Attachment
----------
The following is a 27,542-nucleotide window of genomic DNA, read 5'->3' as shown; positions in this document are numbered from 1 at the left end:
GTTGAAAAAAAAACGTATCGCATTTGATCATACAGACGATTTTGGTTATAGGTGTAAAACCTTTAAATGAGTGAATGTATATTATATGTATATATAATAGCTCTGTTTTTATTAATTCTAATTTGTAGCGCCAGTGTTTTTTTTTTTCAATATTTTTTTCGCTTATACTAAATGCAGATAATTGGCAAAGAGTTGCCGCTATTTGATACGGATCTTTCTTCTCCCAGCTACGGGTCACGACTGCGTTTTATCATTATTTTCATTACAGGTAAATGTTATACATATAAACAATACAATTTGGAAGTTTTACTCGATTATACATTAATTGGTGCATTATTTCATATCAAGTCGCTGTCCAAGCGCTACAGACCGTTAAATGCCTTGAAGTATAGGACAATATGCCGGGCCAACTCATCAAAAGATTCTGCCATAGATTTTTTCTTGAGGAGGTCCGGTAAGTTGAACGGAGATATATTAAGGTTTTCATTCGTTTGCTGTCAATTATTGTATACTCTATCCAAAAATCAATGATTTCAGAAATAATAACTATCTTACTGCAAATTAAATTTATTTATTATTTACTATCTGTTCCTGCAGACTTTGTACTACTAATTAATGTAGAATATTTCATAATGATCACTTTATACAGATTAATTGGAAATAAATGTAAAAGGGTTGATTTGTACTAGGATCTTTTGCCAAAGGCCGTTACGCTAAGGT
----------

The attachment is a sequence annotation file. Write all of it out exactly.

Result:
The following is a 27,542-nucleotide window of genomic DNA, read 5'->3' as shown; positions in this document are numbered from 1 at the left end:
GTTGAAAAAAAAACGTATCGCATTTGATCATACAGACGATTTTGGTTATAGGTGTAAAACCTTTAAATGAGTGAATGTATATTATATGTATATATAATAGCTCTGTTTTTATTAATTCTAATTTGTAGCGCCAGTGTTTTTTTTTTTCAATATTTTTTTCGCTTATACTAAATGCAGATAATTGGCAAAGAGTTGCCGCTATTTGATACGGATCTTTCTTCTCCCAGCTACGGGTCACGACTGCGTTTTATCATTATTTTCATTACAGGTAAATGTTATACATATAAACAATACAATTTGGAAGTTTTACTCGATTATACATTAATTGGTGCATTATTTCATATCAAGTCGCTGTCCAAGCGCTACAGACCGTTAAATGCCTTGAAGTATAGGACAATATGCCGGGCCAACTCATCAAAAGATTCTGCCATAGATTTTTTCTTGAGGAGGTCCGGTAAGTTGAACGGAGATATATTAAGGTTTTCATTCGTTTGCTGTCAATTATTGTATACTCTATCCAAAAATCAATGATTTCAGAAATAATAACTATCTTACTGCAAATTAAATTTATTTATTATTTACTATCTGTTCCTGCAGACTTTGTACTACTAATTAATGTAGAATATTTCATAATGATCACTTTATACAGATTAATTGGAAATAAATGTAAAAGGGTTGATTTGTACTAGGATCTTTTGCCAAAGGCCGTTACGCTAAGGT